Hey. I am quite confused by continuity and derivatives. Both are finding the limits of a particular function as x approaches a. Then why is it that a graph that is continuous cannot be differentiable? If it is continuous, it means that the limit exists and so, it should be differentiable right?
If p is three, does that mean q has to be three as well? The limits used in the definitions of continuity and differentiability of a function f are different limits.
For example, a function with a "point" (f(x)=|x| has a point at x=0) can be continuous but not differentiable since the derivative is different on either side of the point.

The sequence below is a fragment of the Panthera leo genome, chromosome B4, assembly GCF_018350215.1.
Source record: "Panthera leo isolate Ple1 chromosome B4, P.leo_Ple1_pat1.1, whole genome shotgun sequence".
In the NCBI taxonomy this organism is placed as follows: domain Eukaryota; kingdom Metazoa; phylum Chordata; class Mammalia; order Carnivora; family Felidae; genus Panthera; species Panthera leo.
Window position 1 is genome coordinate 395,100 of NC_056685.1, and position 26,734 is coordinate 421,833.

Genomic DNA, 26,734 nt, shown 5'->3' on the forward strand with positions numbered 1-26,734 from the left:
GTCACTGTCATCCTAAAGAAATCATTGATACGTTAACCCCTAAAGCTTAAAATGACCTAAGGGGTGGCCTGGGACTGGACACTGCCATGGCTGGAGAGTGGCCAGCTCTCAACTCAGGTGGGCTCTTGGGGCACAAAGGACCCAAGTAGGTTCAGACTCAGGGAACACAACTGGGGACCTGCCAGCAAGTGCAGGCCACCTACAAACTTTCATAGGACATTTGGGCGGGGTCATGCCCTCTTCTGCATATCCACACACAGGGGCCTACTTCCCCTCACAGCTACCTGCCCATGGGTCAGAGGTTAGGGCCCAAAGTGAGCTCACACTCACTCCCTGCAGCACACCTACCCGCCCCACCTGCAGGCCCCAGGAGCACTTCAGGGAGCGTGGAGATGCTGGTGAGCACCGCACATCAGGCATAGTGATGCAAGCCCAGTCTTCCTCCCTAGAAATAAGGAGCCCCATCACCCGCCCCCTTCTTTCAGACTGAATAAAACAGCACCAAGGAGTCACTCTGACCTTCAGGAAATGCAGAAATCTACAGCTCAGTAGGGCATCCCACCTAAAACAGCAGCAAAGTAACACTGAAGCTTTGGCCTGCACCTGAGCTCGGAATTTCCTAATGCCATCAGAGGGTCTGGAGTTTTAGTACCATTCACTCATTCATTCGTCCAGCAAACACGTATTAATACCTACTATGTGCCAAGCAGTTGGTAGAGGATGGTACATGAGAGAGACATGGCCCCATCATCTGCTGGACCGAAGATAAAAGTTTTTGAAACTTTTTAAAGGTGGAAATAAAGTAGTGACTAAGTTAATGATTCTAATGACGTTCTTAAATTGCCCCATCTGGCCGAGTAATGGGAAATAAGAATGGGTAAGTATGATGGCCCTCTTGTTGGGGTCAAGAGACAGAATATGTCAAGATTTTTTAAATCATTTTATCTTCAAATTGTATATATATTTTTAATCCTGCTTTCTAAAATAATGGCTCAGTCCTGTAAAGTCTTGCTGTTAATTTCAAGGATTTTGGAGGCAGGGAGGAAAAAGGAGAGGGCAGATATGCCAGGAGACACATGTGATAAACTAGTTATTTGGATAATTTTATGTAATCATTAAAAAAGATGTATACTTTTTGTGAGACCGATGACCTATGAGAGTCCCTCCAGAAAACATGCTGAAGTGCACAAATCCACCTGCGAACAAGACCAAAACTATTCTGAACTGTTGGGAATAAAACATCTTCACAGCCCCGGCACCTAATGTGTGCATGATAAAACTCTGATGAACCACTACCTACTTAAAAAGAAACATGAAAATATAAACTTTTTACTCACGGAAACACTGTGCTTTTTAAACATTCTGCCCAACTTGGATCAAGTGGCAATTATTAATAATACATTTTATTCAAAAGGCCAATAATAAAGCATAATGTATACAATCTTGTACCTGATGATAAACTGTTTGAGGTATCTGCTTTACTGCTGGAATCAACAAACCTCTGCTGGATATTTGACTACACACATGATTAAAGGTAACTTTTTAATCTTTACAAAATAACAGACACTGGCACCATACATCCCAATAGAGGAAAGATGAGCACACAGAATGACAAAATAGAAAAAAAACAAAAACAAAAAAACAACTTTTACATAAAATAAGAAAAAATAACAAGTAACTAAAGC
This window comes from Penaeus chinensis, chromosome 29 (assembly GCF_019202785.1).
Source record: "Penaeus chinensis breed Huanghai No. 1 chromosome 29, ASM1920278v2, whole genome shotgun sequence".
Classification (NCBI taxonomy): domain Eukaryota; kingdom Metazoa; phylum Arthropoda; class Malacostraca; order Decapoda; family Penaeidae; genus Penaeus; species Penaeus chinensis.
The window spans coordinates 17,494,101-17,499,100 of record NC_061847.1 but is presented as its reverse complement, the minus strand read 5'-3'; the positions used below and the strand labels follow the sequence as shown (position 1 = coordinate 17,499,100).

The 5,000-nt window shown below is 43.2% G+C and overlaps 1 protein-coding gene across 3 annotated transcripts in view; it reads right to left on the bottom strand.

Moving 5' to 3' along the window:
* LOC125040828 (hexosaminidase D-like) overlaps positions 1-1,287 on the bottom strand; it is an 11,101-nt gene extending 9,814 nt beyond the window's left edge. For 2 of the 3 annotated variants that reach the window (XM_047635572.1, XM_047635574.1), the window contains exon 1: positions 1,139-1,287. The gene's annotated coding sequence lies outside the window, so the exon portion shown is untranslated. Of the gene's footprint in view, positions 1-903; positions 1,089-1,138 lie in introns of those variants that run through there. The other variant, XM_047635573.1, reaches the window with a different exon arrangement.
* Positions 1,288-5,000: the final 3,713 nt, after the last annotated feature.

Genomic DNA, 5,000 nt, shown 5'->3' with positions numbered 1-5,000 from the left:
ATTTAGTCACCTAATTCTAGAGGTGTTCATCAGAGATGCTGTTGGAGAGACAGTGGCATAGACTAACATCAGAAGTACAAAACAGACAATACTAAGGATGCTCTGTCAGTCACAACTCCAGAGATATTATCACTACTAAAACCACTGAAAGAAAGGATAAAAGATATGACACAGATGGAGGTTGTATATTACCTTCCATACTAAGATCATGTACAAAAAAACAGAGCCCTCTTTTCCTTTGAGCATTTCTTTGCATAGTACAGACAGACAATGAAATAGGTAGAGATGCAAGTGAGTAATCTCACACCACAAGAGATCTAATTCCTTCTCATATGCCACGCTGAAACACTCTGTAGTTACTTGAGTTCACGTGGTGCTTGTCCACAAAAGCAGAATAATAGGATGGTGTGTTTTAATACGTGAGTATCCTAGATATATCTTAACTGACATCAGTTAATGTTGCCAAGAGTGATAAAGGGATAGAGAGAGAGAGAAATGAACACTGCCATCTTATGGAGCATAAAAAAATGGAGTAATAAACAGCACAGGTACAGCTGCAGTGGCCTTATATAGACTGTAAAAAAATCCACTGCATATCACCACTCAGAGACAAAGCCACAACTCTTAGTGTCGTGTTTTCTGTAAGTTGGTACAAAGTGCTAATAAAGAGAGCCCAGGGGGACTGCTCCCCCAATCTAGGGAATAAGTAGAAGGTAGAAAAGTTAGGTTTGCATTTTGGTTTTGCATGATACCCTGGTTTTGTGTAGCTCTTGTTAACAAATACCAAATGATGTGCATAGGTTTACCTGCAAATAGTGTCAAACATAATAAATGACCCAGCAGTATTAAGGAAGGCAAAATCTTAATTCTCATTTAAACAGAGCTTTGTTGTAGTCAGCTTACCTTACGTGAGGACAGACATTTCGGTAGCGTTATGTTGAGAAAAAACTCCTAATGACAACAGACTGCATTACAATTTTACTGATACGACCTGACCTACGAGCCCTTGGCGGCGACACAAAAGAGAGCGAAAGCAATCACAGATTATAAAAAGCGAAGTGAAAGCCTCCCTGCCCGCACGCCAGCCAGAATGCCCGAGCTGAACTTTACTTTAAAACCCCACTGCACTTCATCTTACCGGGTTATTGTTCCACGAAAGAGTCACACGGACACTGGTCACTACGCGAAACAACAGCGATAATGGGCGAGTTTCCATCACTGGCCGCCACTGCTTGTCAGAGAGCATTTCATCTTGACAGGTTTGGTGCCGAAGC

What "limit exists"? The limit you look at to determine if f(x) is continuous at x= a, is [itex]\lim_{x\to a} f(x)[/itex] while the limit you look at to determine if f(x) is differentiable at x= a is [itex]\lim_{h\to a} (f(a+h)- f(a))/h[/itex]. It is easy to show that if a function is differentiable at x= a, it must be continuous but the other way is not true.